The Cybermen continue their slaughter of the Vogans as the bomb timer ticks. Sarah transmats back to Nerva, where she overhears the Cybermen monitoring the three men's progress. However, the deeper the three men go, the more the gold interferes with the radar. The men continue onward to the centre of the asteroid.
Harry and Kellman, meanwhile, crawl down a cross shaft towards the same place. With the exit blocked, Harry pushes against the rocks, causing a rock slide. Kellman pushes Harry out of the way, only to be crushed to death by a boulder. On the other side, rocks rain down on the Doctor. Harry exits the shaft and finds the Doctor unconscious. Not knowing the danger, Harry tries to unbuckle the Doctor's harness.
Part four[edit | edit source]
Lester recovers and stops Harry from unbuckling the harness. The Doctor then recovers and asks Harry if he tried to unbuckle the harness and if he caused the rockfall, and Harry replies in both cases he must have. The Doctor chuckles, then yells "Harry Sullivan is an imbecile!", before passing out. Now recovered, the Doctor conceives a plan. Stevenson will go on and create a radar trail, while the rest use the cross shaft to surprise and attack the Cybermen with gold. The Doctor and Harry jump the two Cybermen, trying to push gold dust into their chest plates, but the Cybermen are too strong, and Harry and the Doctor are forced to retreat. Lester leaps onto the Cybermen and undoes his harness, the explosion killing himself and the Cybermen.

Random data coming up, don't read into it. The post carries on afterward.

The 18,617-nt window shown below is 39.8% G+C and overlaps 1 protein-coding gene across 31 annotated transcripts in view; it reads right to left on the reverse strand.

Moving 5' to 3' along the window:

With the loss of contact, the Cyber-Leader orders immediate detonation. Sarah tries to stop them but is thrown to the floor. However, when the button is pressed, no explosion follows. The Doctor has disarmed the countdown device, which allows him to release his harness safely. With Sarah tied up, the Cyber-Leader now plans to send Nerva, loaded with more Cyberbombs, into Voga's centre to destroy it.
Magrik tells Vorus that the Skystriker is ready, but before he can launch it, the Doctor asks them to give him fifteen minutes to transmat to Nerva and deal with the Cybermen himself, armed with a bag of gold dust. If he does not contact them in that time, they can launch the rocket.
The Doctor reaches Nerva and frees Sarah while the Cybermen are loading the bombs. He takes the Cybermat and its control box, filling the Cybermat with gold dust. He sends the Cybermat to attack a Cyberman, injecting it with the dust and killing it. As Nerva begins to move towards Voga, Vorus sees this and tries to fire the rocket. Tyrum shoots Vorus, but as the Guardian dies, he triggers the launch.
The Doctor and Sarah's attack on the remaining Cybermen fails; the Doctor is forced by the Cyber-Leader to tie himself and Sarah up, and they are left to perish in the crash. However, the Skystriker is approaching just as fast. The Doctor unties them both and contacts Voga, instructing them to steer the rocket towards the Cybership that is just leaving. The Skystriker veers away from Nerva and destroys the Cybership instead. However, the beacon is still on a collision course. The Doctor unlocks the gyro controls, skimming Nerva just above Voga's surface until they reach the other side of the asteroid and open space.